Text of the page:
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Endometrial Cancer Menstrual Cup
Many factors: The risk of endometrial cancer is increased by obesity, diabetes, and persistently high estrogen levels, such as may occur with a condition like polycystic ovaries. Genetics also plays a role, especially with lynch syndrome which increases colon, endometrial, and ovarian cancers. Use of oral contraceptives or the Mirena iud can decrease the risk of endometrial cancer. ...Read moreSee 2 more doctor answers
Menstrual refers to the monthly cycle in women which prepares the female for ovulation, generally once per month, which is that time of month that the egg can be fertilized by the male sperm, for the purpose of reproduction. Menstrual cycles start at the first day of menstruation. (it's always been curious to me that 'menstrual' and ...Read more
Surgery: The first line treatment for endometrial cancer is hysterectomy. In young women who want to preserve fertility, Progesterone therapy can be effective but may take 12 to 16 months or longer - and requires repeat endometrial sampling every 3 to 6 months to test for response to the treatment. ...Read moreSee 2 more doctor answers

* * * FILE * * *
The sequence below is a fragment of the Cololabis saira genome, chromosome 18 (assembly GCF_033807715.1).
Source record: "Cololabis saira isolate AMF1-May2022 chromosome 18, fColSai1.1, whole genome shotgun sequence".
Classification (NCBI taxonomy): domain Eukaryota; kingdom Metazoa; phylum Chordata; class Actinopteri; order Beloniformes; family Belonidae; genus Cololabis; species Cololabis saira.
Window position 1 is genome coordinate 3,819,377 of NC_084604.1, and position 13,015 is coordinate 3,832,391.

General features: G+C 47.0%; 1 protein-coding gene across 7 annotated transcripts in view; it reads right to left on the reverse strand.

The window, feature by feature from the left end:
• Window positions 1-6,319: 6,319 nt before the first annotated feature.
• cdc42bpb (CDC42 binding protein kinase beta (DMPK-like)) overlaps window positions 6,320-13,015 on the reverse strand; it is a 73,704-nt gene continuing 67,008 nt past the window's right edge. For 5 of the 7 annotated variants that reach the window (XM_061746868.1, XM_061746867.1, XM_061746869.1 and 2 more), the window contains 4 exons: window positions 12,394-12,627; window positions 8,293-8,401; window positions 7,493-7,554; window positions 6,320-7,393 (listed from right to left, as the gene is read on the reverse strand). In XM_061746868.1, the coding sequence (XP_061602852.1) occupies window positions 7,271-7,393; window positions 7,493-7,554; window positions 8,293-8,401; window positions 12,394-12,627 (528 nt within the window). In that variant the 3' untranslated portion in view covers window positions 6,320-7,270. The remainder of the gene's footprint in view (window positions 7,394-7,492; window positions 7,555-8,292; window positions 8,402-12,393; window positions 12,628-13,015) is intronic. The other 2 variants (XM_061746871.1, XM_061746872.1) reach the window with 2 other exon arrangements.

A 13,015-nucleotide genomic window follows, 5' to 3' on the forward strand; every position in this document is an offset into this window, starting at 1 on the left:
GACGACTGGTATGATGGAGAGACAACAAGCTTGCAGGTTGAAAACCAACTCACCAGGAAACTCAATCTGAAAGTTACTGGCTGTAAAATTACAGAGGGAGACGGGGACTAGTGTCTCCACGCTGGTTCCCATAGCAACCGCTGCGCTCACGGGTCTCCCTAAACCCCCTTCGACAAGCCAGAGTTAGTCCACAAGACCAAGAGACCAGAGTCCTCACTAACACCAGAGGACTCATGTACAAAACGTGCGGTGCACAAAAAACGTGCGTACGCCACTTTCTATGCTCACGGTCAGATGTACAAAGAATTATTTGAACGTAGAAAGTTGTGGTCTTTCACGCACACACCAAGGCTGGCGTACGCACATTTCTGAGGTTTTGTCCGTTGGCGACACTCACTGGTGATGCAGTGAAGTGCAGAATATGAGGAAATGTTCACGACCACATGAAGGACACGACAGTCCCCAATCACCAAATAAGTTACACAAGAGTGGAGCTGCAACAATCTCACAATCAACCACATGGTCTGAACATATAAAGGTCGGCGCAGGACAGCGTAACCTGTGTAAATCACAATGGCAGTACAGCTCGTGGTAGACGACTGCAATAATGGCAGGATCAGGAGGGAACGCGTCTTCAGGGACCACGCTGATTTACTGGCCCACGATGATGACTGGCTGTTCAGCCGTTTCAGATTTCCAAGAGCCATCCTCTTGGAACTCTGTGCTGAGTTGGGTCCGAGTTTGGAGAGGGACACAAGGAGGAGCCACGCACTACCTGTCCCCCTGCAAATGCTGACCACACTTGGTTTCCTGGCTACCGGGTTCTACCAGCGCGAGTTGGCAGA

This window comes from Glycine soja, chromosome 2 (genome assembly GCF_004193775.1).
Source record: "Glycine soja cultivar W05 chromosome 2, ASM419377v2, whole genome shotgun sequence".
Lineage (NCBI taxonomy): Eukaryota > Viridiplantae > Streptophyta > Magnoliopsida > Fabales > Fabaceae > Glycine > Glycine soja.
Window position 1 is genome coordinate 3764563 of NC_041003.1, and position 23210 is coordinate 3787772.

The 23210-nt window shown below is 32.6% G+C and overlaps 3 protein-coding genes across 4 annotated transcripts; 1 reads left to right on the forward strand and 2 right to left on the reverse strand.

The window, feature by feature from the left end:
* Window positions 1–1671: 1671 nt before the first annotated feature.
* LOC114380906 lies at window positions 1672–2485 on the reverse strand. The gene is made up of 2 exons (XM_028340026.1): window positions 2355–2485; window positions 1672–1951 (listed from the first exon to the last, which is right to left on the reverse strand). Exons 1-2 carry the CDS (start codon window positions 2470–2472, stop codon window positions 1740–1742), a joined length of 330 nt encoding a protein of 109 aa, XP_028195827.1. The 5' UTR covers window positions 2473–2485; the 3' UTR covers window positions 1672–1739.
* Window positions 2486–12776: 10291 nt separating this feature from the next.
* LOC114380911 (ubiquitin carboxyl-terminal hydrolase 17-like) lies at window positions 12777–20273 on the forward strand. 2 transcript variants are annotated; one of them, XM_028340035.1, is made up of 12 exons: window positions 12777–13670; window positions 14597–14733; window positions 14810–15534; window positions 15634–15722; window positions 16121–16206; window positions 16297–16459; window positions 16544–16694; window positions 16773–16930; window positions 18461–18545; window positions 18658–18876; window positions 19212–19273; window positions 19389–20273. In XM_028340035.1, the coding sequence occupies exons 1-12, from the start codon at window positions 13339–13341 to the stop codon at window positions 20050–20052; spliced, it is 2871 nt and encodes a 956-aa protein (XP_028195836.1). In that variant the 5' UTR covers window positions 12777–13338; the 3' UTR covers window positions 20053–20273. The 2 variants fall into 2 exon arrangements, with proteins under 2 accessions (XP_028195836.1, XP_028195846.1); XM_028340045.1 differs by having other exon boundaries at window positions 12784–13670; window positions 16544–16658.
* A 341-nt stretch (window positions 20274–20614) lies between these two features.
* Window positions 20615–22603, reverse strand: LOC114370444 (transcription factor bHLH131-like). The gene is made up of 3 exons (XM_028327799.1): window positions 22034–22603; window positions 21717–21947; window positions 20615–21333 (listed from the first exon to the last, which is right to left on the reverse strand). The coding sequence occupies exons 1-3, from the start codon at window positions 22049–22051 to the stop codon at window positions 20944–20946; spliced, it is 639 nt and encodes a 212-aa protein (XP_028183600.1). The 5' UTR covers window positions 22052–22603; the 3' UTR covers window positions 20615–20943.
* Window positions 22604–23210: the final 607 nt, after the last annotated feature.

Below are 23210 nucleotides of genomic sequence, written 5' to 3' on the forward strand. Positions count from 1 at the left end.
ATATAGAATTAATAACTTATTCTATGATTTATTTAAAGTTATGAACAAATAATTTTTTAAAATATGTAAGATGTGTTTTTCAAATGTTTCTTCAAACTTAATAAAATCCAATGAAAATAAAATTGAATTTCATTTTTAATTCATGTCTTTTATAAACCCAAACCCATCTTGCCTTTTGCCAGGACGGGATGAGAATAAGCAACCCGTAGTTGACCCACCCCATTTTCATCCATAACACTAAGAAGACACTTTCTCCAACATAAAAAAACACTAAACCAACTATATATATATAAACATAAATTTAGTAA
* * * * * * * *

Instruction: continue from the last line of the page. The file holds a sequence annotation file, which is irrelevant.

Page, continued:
I have endometrial cancer...My question is that if its bad for my health to have car tires inside my house?
Endometrial cancer: Endometrial cancer is the most common gyn cancer in th us. It is usually caught early because of the typical warning sign of abnormal bleeding. It's usually detected by endometrial biopsy or d&c. Hysterectomy is the usual treatment in early stages and has a high success rate. ...Read moreSee 2 more doctor answers
Sometimes: If endometrial cancer is diagnosed in its early stages, it can be cured with a hysterectomy. Sometimes radiation or chemotherapy will be added after a hysterectomy. If at the time of hysterectomy there is no disease outside of the uterus, long term cure is possible. If there is disease outside of the uterus at the time of diagnosis, long term cure is rare. ...Read moreSee 1 more doctor answer
Endometrial Cancer: It is a cancer of the lining of the womb. It is more common the older you get and presents with bleeding after menopause. There are risk factors for this problem but most come down to any condition that has unopposed estrogen to the lining of the womb. There are hereditary factors also. Hope this helps! ...Read moreSee 2 more doctor answers
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